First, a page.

Our Cremation Services
We specialize in providing the community with affordable options for cremation services. A basic cremation can be as simple as providing the necessary services to facilitate the cremation and also educating families on how to hold their own meaningful memorial service. Our goal is to present you with your options so you can make an informed decision without the pressure of purchasing extra services.
Benefits of Cremation?
It is a more economical choice in general. Besides cremations being less expensive than burials, cremation urns are considerably less expensive than caskets.
Scattering of the deceased's remains in a place of significance becomes an option. Burial costs of cremated remains is much less than the cost of burying a body in a casket. The costs involved with the burial of a casket are for such things as the purchase and perpetual care of a grave plot, the opening and closing fees of the plot, a grave-liner and a grave-marker.
Burial Versus Cremation?
We understand that certain people have a preference when it comes to the decision of cremation versus burial, and we respect those wishes. We do offer direct simple and environmental options for those who wish burial. It is difficult however to quote a specific price for burial due to the variation of fees in different cemeteries. The general pricing guide for our cremation option would remain the same.
We want to provide a service that respects your wishes. It is our goal to remain economical and we support your decision to simplify final wishes. Our aim is to create an environment that is relieved of high pressure sales tactics. Our commitment is to ensure our families are aware of their options and associated costs so they have the information to make the best choice. What happens in the case of an unexpected death?
If there is a medical emergency, dial 911 to contact emergency services for assistance. An unexpected death may occur at home, at a hospital or at a nursing home. The coroner's office may be contacted in certain situations. This is a routine procedure and should not cause you or your family any unnecessary anxiety. In this situation the coroner will come to your home, or to the hospital to view the body. The coroner will discuss the removal of the body or the timing of its release with you.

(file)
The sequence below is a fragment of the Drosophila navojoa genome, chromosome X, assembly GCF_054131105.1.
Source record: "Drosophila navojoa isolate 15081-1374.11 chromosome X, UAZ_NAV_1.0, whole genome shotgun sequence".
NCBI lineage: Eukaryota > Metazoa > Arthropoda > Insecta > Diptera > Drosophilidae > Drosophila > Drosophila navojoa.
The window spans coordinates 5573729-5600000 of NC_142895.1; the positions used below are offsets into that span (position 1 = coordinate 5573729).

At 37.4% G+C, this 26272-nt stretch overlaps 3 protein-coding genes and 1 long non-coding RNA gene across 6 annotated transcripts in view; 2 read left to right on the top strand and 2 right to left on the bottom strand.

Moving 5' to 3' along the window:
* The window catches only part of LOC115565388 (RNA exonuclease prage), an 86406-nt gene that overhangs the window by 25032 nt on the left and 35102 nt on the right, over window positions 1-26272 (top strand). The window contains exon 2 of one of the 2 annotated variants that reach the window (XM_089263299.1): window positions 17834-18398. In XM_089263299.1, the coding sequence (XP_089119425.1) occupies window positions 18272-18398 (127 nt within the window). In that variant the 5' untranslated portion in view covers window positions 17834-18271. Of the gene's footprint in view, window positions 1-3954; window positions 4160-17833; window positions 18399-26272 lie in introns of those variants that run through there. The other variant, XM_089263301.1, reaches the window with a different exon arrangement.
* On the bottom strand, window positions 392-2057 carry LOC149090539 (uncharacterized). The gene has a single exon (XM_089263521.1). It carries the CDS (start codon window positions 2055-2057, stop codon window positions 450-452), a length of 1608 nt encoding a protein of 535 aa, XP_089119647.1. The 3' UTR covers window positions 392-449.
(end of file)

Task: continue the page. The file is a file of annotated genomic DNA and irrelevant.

What is Cremation?
The word cremation comes from the Latin word cremo which means to burn. Cremation involves the application of high temperature, typically between 1400 and 2100 Degrees Fahrenheit (760 to 1150 Deg. C), to a wooden box or casket which holds the deceased. The body and container are consumed by the heat. The entire process takes about 4 hours.
History of Cremation
Archaeologists believe that cremation started around 3000 BC. It was most likely used first in Europe or possibly the Near East. Between 800 BC and 600 BC in Greece and Rome, cremation was the most common method of final disposition. In other cultures however, other methods were being used:
The Christian church rejected cremation, partly because of its similarities with the pagan societies of Greece and Rome. The Christians buried their dead in graves. In ancient China, they were buried. Ancient Egyptians embalmed their bodies then buried them in tombs.
When Christianity became the official religion of the Roman Empire, other religions were exiled or exterminated. Burial then became the only method of disposition throughout Europe. An Italian, Professor Brunetti, developed the first modern cremation chamber in the 1870's. This caused movement towards cremation in Europe and North America. In 1886, the Roman Catholic Church banned cremations. Church members were excommunicated for arranging them up until World War II. The Eastern Orthodox ecumenical patriarch of Constantinople stated in 1961 that "There is no formal Orthodox rule against cremation, but there is a heavy weight of custom and sentiment in favour of Christian burial". There are approximately 1,100 crematories and 470,915 cremations per year in North America.